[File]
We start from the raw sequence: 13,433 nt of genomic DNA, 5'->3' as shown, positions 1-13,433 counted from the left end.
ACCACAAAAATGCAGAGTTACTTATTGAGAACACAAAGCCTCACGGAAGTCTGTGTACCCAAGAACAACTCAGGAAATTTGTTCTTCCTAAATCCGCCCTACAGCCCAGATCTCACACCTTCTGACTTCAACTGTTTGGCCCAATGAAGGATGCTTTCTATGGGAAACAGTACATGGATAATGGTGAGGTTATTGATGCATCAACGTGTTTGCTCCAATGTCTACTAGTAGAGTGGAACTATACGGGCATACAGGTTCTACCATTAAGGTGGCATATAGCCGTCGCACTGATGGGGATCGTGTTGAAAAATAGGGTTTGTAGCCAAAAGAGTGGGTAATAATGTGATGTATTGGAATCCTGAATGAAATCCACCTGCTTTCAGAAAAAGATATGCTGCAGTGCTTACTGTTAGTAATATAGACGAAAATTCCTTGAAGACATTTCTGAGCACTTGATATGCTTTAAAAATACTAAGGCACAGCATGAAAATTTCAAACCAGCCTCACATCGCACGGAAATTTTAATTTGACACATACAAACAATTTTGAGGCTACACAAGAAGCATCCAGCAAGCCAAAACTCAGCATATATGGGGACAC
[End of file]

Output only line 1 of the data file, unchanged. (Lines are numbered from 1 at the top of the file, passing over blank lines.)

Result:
We start from the raw sequence: 13,433 nt of genomic DNA, 5'->3' as shown, positions 1-13,433 counted from the left end.